The biggest car company in Brazil was Volkswagen. The combination of air-cooled quality, usability, and low price made Volkswagens the most popular car in Brazil by far. However, Volkswagen didn’t have any performance credentials or a sports model, and in the early ’70s, they wanted a piece of the action (via Silodrome).
So, they took the Beetle floor pan, a 1.7-liter flat-four engine, and tuned it to 75 HP. And although that wasn’t much, it was faster than the stock Beetle. They called the finished product the SP2, and it debuted in 1972. It looked modern with a long front end, low profile, and sporty silhouette.
Even though SAAB was always famous for sedans or convertibles with turbo engines, they produced a sports coupe during the ’60s and early ’70s. And as people expected, it was strange, obscure and quirky just like the rest of the range. In fact, there were three generations of the SAAB Sonett sports car (via Top Gear).
The first one was a racing prototype from the ’50s, but the second and third were regular production models. They designed it on a box chassis and fitted it with a fiberglass body. Initially, they equipped the Sonett with SAAB’s tiny three-cylinder two-stroke engine delivering just 60 HP. As you can expect, their customers were disappointed with the poor performance. But, soon, the company fitted it with a 1.7-liter V4 borrowed from Ford’s European division. Even though that was an improvement, it wasn’t enough to save the model. Due to disappointing sales numbers and the 1973 oil crisis, Saab ceased production in 1974.
In 1970, the hottest Corvette pumped out a whopping 435 HP. But by 1980, the hottest Corvette only produced a modest 180 HP. But in California, due to the stricter emission standards, it was even 10 HP less. So, what happened in only 10 years? Where did all those horses go (via Car and Driver)?
You can blame the recession and the tighter emission standards and safety regulations. In fact, they killed almost all the performances from the legendary Corvette. The 1980 Corvette was a bit of a dinosaur with old technology under its plastic skin. Also, it came with lazy engines and an outdated interior. It still looked like it meant business, but the years caught up with it.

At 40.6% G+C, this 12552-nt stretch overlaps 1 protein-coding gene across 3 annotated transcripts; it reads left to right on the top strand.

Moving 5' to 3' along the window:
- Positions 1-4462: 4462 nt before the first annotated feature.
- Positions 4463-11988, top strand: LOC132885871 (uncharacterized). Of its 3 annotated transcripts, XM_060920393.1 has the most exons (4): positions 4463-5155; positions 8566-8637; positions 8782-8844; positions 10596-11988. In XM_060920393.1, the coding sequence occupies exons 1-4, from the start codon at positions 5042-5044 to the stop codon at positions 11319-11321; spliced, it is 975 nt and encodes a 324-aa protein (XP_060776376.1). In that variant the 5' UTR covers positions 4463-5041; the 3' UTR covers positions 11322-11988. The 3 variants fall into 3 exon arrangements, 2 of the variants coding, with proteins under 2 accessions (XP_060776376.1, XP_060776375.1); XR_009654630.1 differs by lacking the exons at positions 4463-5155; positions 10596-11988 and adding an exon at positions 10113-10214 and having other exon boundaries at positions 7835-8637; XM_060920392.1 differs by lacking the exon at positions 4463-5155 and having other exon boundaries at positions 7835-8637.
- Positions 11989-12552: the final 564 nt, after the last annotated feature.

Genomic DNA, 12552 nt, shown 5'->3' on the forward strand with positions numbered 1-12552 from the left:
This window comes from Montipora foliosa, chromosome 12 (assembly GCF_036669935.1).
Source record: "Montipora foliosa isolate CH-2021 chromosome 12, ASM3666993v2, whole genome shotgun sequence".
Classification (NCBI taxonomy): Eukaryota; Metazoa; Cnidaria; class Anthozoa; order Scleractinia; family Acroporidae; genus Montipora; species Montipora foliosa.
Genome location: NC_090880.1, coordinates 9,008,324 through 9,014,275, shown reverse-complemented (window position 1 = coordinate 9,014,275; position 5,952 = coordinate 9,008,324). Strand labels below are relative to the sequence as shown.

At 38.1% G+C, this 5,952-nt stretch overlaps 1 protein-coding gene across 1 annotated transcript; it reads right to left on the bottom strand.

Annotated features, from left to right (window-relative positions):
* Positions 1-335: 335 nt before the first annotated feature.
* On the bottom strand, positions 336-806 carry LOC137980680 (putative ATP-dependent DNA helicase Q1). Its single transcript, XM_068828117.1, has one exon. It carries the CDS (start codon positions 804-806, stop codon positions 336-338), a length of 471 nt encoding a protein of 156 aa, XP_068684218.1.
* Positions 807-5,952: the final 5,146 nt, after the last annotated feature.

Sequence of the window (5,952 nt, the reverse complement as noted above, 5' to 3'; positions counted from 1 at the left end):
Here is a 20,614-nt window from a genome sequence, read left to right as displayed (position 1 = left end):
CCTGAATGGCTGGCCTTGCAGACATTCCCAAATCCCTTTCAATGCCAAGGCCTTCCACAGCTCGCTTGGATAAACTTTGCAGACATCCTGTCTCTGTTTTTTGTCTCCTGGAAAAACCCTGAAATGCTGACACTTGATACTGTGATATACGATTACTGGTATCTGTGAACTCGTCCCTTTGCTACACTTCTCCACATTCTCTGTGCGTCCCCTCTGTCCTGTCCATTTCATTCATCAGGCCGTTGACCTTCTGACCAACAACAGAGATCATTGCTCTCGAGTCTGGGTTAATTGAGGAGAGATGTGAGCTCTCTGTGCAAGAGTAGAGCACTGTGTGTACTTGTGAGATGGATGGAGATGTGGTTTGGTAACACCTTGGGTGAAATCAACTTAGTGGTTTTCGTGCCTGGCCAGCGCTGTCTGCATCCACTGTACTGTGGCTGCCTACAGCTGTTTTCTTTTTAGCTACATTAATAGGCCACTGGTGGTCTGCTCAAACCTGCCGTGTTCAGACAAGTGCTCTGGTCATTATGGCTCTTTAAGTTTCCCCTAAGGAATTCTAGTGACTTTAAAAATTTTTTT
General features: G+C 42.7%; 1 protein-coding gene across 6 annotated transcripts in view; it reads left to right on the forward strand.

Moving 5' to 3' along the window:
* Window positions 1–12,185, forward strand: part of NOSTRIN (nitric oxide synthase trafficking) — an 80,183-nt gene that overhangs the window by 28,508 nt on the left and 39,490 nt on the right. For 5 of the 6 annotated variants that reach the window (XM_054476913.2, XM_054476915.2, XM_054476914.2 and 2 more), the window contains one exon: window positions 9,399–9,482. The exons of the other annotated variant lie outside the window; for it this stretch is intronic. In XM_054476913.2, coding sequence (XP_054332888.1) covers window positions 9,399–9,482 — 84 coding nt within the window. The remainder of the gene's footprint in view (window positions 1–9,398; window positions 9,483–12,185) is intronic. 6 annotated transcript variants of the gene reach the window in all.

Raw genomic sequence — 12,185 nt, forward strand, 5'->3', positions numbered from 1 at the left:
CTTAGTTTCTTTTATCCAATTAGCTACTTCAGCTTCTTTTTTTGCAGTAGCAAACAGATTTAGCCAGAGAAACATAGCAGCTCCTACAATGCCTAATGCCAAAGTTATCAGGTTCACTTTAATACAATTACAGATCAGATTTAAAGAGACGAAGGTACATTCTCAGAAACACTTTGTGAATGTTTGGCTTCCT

During the ’60s, Skoda’s main sedan model was the 110. It was a basic four-door car with a rear-mounted four-cylinder engine. In Eastern Europe, sports cars were almost nonexistent as a category in those days. So Skoda wanted to introduce a sports coupe to widen its appeal and export sales. The result was the Skoda 110 R, a true sports coupe with a dynamic fastback design and more power (via Skoda).
They presented the 110 R in 1970 and immediately became a highly sought-after model in the whole of Eastern Europe. It retained the basic technical layout but had an upgraded engine producing 62 HP. But even though the performance was diminutive by today’s standards, back in the early ’70s in Czechoslovakia, it was a proper sports coupe.
Debuting in 1980, the Mondial was a successor to the 308 GT4. It was a compact Grand Turismo sports car with a 2+2 seating configuration and a mid-engine layout. And that meant it offered more space than the 308 and 328 GTB models, which were only two-seaters (via Autoexpress).
Even though the Mondial was more practical and somewhat more affordable, it wasn’t particularly popular. Today, it is one of those rare yet poorly regarded models in the Ferrari community. That was because the design wasn’t dynamic. Also the performance figures were much slower than the rest of the Ferrari lineup.
Sunbeam is a classic English brand, long gone from the market and remembered by only a handful of enthusiasts. But the Alpine is a nice-looking car with dependable and conventional mechanicals. Also, it comes with a small 1.5 or 1.7-liter four-cylinder motor. Over the years, Sunbeam built over 60,000 Alpine roadsters, so finding one is easy. For under $20,000, you can find a nice example of this interesting car (via Top Speed).
However, if you are looking for a more serious machine, you might want to look for the Sunbeam Tiger. This model looks identical to the Alpine but packs a 260 or 289 Ford V8 engine under the hood. And that gives it much better performance and soundtrack. However, still not exhilarating. But best of all, the legendary Carroll Shelby designed this model before he worked for Ford.